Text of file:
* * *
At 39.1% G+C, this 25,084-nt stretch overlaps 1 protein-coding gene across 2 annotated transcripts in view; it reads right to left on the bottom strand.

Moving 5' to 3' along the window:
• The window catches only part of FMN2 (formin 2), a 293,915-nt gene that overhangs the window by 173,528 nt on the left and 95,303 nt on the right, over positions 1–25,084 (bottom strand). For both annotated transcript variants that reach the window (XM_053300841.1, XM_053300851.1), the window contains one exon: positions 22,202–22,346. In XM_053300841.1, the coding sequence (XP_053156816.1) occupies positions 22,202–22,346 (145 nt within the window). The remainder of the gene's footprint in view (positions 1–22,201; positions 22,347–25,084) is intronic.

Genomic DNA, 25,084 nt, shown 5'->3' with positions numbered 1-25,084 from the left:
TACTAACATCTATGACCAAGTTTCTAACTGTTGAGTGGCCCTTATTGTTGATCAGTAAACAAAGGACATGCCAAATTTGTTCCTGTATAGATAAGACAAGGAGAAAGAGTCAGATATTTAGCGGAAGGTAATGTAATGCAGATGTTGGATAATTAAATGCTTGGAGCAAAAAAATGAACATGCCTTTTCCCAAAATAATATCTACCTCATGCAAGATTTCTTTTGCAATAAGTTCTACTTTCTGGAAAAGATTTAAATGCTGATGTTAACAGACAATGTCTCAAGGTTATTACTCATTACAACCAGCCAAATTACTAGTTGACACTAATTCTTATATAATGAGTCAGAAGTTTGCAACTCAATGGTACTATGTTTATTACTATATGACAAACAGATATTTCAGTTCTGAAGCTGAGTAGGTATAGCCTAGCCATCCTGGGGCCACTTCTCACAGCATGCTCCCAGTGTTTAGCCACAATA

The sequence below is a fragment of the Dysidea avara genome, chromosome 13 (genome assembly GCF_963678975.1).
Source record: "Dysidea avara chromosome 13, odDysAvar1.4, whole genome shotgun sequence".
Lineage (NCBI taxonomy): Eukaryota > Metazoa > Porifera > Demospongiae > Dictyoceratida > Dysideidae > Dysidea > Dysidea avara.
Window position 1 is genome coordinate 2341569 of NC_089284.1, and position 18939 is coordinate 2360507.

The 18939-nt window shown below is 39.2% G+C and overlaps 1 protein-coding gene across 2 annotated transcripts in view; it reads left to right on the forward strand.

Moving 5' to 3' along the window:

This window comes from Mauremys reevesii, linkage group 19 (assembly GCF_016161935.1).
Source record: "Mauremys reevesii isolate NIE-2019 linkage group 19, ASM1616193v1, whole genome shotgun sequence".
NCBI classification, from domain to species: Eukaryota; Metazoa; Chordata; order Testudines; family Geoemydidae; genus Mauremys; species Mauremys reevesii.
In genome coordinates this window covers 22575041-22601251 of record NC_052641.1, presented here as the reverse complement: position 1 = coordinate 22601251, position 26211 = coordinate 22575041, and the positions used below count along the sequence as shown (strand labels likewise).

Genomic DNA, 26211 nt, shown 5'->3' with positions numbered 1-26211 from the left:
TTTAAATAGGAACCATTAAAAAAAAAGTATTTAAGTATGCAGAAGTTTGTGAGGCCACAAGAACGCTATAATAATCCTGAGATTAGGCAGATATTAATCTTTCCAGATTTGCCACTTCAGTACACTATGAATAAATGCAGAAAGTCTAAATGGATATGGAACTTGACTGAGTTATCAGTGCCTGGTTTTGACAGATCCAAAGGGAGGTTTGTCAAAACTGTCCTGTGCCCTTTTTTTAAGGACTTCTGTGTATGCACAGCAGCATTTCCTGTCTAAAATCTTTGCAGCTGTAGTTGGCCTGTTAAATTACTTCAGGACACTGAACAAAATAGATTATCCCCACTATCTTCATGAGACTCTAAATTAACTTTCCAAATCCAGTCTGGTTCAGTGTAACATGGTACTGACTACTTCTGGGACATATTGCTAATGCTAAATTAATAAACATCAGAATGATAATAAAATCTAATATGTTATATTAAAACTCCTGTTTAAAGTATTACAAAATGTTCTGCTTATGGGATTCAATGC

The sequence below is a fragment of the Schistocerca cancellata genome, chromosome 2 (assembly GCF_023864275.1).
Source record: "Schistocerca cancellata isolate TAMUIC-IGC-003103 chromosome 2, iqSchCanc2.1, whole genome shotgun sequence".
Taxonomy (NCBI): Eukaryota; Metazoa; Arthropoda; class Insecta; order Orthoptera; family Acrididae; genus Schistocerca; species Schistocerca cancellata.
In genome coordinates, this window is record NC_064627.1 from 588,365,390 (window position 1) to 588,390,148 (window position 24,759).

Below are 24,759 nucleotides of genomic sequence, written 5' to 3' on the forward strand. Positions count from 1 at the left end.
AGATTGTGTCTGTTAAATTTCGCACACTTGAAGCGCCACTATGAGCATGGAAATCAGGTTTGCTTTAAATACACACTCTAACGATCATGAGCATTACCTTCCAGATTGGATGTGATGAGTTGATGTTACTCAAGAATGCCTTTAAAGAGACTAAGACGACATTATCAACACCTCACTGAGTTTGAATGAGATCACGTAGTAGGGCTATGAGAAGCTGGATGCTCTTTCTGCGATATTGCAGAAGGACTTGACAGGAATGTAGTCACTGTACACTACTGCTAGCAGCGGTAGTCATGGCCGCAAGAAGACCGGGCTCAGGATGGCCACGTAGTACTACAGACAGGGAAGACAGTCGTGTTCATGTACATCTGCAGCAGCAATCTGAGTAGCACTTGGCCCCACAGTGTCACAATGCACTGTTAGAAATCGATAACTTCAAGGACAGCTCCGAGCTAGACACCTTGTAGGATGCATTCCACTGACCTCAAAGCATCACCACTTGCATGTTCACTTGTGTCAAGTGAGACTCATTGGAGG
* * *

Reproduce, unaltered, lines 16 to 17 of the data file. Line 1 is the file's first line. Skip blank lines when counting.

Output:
Genomic DNA, 26211 nt, shown 5'->3' with positions numbered 1-26211 from the left:
TTTAAATAGGAACCATTAAAAAAAAAGTATTTAAGTATGCAGAAGTTTGTGAGGCCACAAGAACGCTATAATAATCCTGAGATTAGGCAGATATTAATCTTTCCAGATTTGCCACTTCAGTACACTATGAATAAATGCAGAAAGTCTAAATGGATATGGAACTTGACTGAGTTATCAGTGCCTGGTTTTGACAGATCCAAAGGGAGGTTTGTCAAAACTGTCCTGTGCCCTTTTTTTAAGGACTTCTGTGTATGCACAGCAGCATTTCCTGTCTAAAATCTTTGCAGCTGTAGTTGGCCTGTTAAATTACTTCAGGACACTGAACAAAATAGATTATCCCCACTATCTTCATGAGACTCTAAATTAACTTTCCAAATCCAGTCTGGTTCAGTGTAACATGGTACTGACTACTTCTGGGACATATTGCTAATGCTAAATTAATAAACATCAGAATGATAATAAAATCTAATATGTTATATTAAAACTCCTGTTTAAAGTATTACAAAATGTTCTGCTTATGGGATTCAATGC